But considering how frequently Nene suffers injuries, Wittman should prepare an offensive scheme that better utilizes Gortat when Nene is out.

Draymond Green tells Trail Blazers to call timeout during Warriors run (video)

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Klay Thompson capped a 9-0 game-tying fourth-quarter run with a 3-pointer, and Draymond Green had a message for the Trail Blazers:

Call timeout.

Terry Stotts did, but that didn’t stop the bleeding. Their swagger running high, the Warriors pulled away for a 110-99 win.

Three Things to Watch in Hawks/Cavaliers Game 2: Atlanta needs more Kyle Korver

CLEVELAND, OH - MAY 2: Kyle Korver #26 of the Atlanta Hawks drives around LeBron James #23 of the Cleveland Cavaliers during the second half of the NBA Eastern Conference semifinals at Quicken Loans Arena on May 2, 2016 in Cleveland, Ohio. The Cavaliers defeated the Hawks 104-93. NOTE TO USER: User expressly acknowledges and agrees that, by downloading and or using this photograph, User is consenting to the terms and conditions of the Getty Images License Agreement. (Photo by Jason Miller/Getty Images)
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The Cavaliers held serve in Game 1 thanks to some late game LeBron James heroics, but they blew a big lead and the Hawks didn’t make it easy. What did we see in Game 1 we should keep and eye on in Game 2? Here are three questions that will get answers this game:

1) Can Atlanta get Kyle Korver open for some shots? Here’s a sentence I never thought I’d type: J.R. Smith did a fantastic defensive job shutting down Kyle Korver. He had plenty of help, for example, they switched pick-and-rolls which sometimes meant LeBron was on him. However, the idea didn’t change — the Cavaliers made shutting down Kover a top priority. One of the best three-point shooters in the game and a master at quietly finding space, Korver had just one attempt from beyond the arc in Game 1 (a miss from the top of the key). They need his spacing to make their offense flow.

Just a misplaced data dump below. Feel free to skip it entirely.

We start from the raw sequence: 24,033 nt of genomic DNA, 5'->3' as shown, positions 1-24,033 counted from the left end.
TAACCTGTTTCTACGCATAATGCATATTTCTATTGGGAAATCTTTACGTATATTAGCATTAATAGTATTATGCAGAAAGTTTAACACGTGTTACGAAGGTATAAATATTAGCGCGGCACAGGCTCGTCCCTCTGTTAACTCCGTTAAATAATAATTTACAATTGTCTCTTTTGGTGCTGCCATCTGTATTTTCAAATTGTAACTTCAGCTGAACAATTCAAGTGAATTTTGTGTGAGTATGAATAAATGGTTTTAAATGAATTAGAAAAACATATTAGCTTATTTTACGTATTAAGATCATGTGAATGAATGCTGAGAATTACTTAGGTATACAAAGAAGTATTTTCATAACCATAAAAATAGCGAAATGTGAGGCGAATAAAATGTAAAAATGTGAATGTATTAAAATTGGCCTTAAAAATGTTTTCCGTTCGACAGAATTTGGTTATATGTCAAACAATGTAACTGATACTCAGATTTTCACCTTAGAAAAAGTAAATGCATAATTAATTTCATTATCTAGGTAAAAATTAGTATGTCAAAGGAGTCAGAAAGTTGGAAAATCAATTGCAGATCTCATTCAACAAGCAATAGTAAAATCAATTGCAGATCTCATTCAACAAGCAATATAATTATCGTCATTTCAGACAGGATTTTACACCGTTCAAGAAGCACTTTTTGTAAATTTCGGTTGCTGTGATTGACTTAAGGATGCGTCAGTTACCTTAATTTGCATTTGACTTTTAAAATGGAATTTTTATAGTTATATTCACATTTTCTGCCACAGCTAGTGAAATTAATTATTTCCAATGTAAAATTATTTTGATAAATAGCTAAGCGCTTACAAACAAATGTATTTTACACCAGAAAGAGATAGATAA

For Atlanta, if Korver is getting that much attention other Hawks to hit their threes — Atlanta took 34 but hit just 11 (32.4 percent) in Game 1. The Hawks entire offense is to score at the rim and from three, and if one of those isn’t clicking they are in trouble. The Hawks moved the ball well and got some clean looks from three, but missed them. Those need to fall to win Game 2.

2) How quickly will Hawks go to Kent Bazemore on Kevin Love, meaning Paul Millsap/Thabo Sefolosha on LeBron James? Atlanta started Game 2 with Bazemore on LeBron, and the Cavaliers quickly tried to exploit that in the post — LeBron is too big and too strong and will get the shots he wants (the Hawks don’t have a great one-on-one option to go against LeBron). Mike Budenholzer made a smart switch putting Bazemore on Love, who prefers to live on the perimeter, and let Millsap handle LeBron. Millsap is a quality defender, and LeBron doesn’t take guys off the dribble like he used to, this matchup worked for a while, expect the Hawks to go to it quickly in Game 2.